What makes the Markets move?
(This is the 2nd lesson on a series of preview chapters for a course that is due to be released soon. Please read the disclaimer before proceeding. If you found this lesson useful, don’t hesitate to share it and please follow us on all our social media for more updates!)
(Thing to note: What I cover in this topic is not really technical analysis, as some people will point out. But I think it is good for every investor to have some basic knowledge on how markets move. Regardless of whether you use technical analysis or not.)
Outline of today’s lesson, we will be covering:
- Supply & demand with apples!
- Applying it to the markets
- The main factors affecting S&D (positive, negative & unexpected)
- Note on the market
- Why learn how the markets move?
- To sum up this lesson
Supply & Demand with Apples!
Supply and demand is basically the simplest way markets move. When demand is larger than supply, prices go up. When supply is larger than demand, prices go down.
Think of a scenario when everyone wants apples. A research article said that you will live 10 years longer if you eat apples. Now you are selling apples and you have 10 apples. But suddenly there are 100 people who want to buy your apples. 100>10, so you can sell each apple for a very high price and the price of apples goes up.
Now imagine the research article says not to eat apples as it is found to be harmful. Suddenly nobody wants your apples! You have 10 apples but nobody wants them. So you keep cutting the price of each apple hoping someone will buy them, hoping that the cheaper prices of the apples will attract people to buy them.
This is basically what supply and demand is.
Applying it to the markets
When there are more buyers than sellers, the price of a stock will go up. This is also called a bull market as the participants are all optimistic and bullish about the market.
When the sellers outnumber the buyers, prices go down. This is called a bear market as the participants are all pessimistic about the market.
The main factors affecting S&D are
- Outlook of the company
- Outlook of the economy
A positive outlook will bring investors and stock prices will rise as the company or economy is growing.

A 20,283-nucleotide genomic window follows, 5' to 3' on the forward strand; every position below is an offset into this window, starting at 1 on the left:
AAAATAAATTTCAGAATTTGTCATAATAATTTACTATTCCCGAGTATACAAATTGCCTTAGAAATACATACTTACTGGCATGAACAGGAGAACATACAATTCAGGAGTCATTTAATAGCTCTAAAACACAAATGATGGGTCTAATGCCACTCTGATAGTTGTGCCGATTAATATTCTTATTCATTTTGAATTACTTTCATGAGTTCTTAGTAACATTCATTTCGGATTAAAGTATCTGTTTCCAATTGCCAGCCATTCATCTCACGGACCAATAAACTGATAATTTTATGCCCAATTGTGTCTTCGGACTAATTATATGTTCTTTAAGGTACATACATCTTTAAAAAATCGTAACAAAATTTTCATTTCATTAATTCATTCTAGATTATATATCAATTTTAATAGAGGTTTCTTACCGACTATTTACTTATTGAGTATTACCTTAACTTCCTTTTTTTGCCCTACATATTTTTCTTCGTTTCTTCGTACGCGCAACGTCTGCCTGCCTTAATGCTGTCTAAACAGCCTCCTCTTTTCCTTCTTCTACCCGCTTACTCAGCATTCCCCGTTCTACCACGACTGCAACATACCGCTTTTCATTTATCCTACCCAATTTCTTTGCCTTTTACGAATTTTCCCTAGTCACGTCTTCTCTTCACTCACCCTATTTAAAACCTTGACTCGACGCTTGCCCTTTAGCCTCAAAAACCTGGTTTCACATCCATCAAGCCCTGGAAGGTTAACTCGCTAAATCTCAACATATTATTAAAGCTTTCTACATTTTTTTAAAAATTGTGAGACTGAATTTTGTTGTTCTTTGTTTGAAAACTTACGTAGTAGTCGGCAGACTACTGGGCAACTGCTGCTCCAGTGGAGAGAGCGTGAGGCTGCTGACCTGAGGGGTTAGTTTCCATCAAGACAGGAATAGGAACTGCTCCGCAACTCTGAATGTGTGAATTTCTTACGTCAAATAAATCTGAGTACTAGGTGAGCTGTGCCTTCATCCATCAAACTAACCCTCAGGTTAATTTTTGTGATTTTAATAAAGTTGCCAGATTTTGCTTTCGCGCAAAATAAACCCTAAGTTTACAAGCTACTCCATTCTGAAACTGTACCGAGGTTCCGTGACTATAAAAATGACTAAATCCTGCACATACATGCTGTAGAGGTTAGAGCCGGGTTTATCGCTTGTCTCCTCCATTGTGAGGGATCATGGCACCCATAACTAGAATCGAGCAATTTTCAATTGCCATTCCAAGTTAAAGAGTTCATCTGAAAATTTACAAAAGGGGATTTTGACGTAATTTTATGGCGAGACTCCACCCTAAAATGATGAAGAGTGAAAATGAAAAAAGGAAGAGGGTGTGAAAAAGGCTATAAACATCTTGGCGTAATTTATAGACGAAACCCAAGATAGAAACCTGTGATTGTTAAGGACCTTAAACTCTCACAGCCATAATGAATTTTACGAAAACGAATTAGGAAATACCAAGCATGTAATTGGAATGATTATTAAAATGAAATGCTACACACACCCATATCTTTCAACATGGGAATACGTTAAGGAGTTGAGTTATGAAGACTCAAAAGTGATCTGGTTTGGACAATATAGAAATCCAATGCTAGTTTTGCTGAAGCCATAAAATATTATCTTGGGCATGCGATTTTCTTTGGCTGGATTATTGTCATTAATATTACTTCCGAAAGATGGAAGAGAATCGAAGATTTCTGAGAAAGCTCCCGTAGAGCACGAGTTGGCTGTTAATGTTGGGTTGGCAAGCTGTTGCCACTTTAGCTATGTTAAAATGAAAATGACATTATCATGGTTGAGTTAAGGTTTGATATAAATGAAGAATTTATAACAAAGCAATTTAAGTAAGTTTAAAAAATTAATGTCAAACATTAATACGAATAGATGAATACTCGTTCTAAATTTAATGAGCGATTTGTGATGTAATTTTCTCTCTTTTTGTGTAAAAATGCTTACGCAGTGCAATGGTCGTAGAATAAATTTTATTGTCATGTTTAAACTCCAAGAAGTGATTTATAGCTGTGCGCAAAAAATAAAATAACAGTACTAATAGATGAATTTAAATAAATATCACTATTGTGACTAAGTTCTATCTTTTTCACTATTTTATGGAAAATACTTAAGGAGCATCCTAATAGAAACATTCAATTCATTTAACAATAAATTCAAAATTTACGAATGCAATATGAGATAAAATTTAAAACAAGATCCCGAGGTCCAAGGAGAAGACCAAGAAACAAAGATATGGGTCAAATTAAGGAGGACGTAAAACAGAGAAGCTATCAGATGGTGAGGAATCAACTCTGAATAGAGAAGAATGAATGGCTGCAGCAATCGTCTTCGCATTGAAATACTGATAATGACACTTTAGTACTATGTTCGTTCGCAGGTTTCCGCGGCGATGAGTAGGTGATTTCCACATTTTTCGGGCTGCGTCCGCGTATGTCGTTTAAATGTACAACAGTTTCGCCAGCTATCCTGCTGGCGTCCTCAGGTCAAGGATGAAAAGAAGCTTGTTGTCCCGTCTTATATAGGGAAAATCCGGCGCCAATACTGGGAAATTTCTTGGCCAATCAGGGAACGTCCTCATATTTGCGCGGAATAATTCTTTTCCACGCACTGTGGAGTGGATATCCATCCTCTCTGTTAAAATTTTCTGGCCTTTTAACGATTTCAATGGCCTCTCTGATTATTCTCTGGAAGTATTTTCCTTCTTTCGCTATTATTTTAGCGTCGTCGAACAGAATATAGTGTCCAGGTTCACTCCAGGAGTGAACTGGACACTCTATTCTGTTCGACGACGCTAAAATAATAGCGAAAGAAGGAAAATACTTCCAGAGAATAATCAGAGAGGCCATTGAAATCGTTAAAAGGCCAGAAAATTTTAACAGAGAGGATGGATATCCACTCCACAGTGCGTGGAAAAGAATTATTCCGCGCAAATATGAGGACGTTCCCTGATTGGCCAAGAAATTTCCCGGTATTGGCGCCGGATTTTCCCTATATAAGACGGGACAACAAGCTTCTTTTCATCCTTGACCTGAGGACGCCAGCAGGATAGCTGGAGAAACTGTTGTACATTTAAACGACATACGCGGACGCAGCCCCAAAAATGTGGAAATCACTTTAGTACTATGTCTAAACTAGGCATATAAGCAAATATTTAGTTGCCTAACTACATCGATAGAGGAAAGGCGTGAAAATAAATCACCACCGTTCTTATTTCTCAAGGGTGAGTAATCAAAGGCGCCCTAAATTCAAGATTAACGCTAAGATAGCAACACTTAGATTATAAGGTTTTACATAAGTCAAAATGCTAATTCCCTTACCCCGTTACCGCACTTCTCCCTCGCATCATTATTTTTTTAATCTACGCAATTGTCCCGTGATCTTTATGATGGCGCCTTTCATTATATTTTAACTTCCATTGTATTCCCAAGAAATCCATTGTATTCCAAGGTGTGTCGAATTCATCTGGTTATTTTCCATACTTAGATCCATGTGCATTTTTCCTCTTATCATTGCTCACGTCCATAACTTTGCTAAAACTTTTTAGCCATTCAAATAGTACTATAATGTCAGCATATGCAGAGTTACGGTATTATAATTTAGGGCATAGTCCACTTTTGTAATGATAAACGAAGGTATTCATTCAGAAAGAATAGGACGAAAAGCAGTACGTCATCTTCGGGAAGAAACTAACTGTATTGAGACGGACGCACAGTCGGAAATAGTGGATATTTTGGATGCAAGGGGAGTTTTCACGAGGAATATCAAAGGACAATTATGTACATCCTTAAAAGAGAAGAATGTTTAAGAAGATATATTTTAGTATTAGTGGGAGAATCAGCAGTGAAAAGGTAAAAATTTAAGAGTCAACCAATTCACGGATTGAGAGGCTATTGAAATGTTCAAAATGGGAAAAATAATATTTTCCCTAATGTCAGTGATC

A negative outlook will lose investors and stock prices will fall as the company or economy is shrinking.
Take note that the price of a stock will make a huge jump on UNEXPECTED news. This news can be bullish (positive) or bearish (negative). Let’s look at some examples illustrating positive, negative outlooks and how unexpected news can affect a company.
Positive outlook about a company
In general, people purchase a stock when they feel that the stock will rise in the future. This could be due to a variety of reasons such as when a company just launched a new product which is selling very well ( Apple and their IPhone). This is a case of demand being larger than supply, so the price of the company goes up.
Positive unexpected news
You will find that stock prices rise very quickly on UNEXPECTED positive news in the market as well. When a product is doing better than expected (Pokémon Go), the chart of the stock will quickly show it.
Negative outlook for the company
When a company outlook is bleak, growth is slow or it is getting overtaken by its competitors. The stock price of that company will fall over time.
A good example of such a company is Twitter. They have fierce competition from Facebook, Instagram and Snapchat on the social media platforms. Their growth has been slow and they have not been able to capture much of the social media market share so their earnings are flat. This coupled with a lack of new and innovative features on Twitter leads to a bleak outlook for the company.
Negative unexpected news
People tend to sell a stock when they feel that the company has been affected by bad news. For example, if a company is currently facing the possibility of a lawsuit or caught in a scandal (Wells Fargo), the share price will fall. The drop in price is also immediate and sharp on UNEXPECTED negative news.
Note on the market
- Most of the economies in the world are linked by trade and other factors so you will note that negative news in other countries also has the ability to influence markets. One good example is the China stock market crash of 2015.
- Sometimes the market would “priced in” certain moves. This means the market would react to a possible event as if it were true. For example, if we know that the government has indicated that it would spend a lot on infrastructure. The stock price of most infrastructure companies will rise.
Why learn how the markets move?
I think it’s good to understand the basic reason why the price of a stock moves and how the positive or negative outlook of a stock can affect its supply and demand.
Quick sharing from me
Here is something I personally use to gauge roughly how the market participants are feeling. You can go to CNN Money and they have an indicator to show how the market participants are feeling. Just go to their Markets tab and click on Fear & Greed.
To sum up this lesson
- Supply and demand is the basic factor driving the market
- It is influenced by news regarding the company outlook and economic outlook
- A positive outlook will bring investors and prices will rise
- A negative outlook will lose investors and prices will fall
- Unexpected news usually causes a big jump in price
- Sometimes the market would “priced in” certain news
In Technical Analysis we believe that the all the information we need to analyze a stock, is present in the chart. The reactions from any local or global events will be shown in the charts as market participants would have reacted the moment they saw the news. For TA, we will also cover momentum indicators and oscillators to gauge “S&D” of a stock. Stay tuned!